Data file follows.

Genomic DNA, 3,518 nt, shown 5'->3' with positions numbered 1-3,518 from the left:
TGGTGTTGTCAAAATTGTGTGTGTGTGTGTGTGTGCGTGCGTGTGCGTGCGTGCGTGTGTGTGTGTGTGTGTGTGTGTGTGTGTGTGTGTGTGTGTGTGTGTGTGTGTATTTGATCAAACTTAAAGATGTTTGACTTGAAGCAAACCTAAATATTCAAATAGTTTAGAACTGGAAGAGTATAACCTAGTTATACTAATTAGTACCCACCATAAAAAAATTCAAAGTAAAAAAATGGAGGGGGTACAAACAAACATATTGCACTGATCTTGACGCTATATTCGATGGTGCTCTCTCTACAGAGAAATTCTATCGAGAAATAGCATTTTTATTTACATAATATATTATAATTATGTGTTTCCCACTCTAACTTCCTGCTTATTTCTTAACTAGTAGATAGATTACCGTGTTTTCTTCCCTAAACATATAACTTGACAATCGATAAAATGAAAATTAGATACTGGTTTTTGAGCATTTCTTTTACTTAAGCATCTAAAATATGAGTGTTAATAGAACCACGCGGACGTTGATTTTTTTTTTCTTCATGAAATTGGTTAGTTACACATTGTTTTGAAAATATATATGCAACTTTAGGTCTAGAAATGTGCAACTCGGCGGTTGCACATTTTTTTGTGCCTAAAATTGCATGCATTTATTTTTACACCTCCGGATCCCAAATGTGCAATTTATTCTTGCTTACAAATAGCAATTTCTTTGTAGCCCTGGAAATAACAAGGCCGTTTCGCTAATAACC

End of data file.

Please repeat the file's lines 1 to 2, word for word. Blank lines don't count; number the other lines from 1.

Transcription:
Genomic DNA, 3,518 nt, shown 5'->3' with positions numbered 1-3,518 from the left:
TGGTGTTGTCAAAATTGTGTGTGTGTGTGTGTGTGCGTGCGTGTGCGTGCGTGCGTGTGTGTGTGTGTGTGTGTGTGTGTGTGTGTGTGTGTGTGTGTGTGTGTGTGTATTTGATCAAACTTAAAGATGTTTGACTTGAAGCAAACCTAAATATTCAAATAGTTTAGAACTGGAAGAGTATAACCTAGTTATACTAATTAGTACCCACCATAAAAAAATTCAAAGTAAAAAAATGGAGGGGGTACAAACAAACATATTGCACTGATCTTGACGCTATATTCGATGGTGCTCTCTCTACAGAGAAATTCTATCGAGAAATAGCATTTTTATTTACATAATATATTATAATTATGTGTTTCCCACTCTAACTTCCTGCTTATTTCTTAACTAGTAGATAGATTACCGTGTTTTCTTCCCTAAACATATAACTTGACAATCGATAAAATGAAAATTAGATACTGGTTTTTGAGCATTTCTTTTACTTAAGCATCTAAAATATGAGTGTTAATAGAACCACGCGGACGTTGATTTTTTTTTTCTTCATGAAATTGGTTAGTTACACATTGTTTTGAAAATATATATGCAACTTTAGGTCTAGAAATGTGCAACTCGGCGGTTGCACATTTTTTTGTGCCTAAAATTGCATGCATTTATTTTTACACCTCCGGATCCCAAATGTGCAATTTATTCTTGCTTACAAATAGCAATTTCTTTGTAGCCCTGGAAATAACAAGGCCGTTTCGCTAATAACC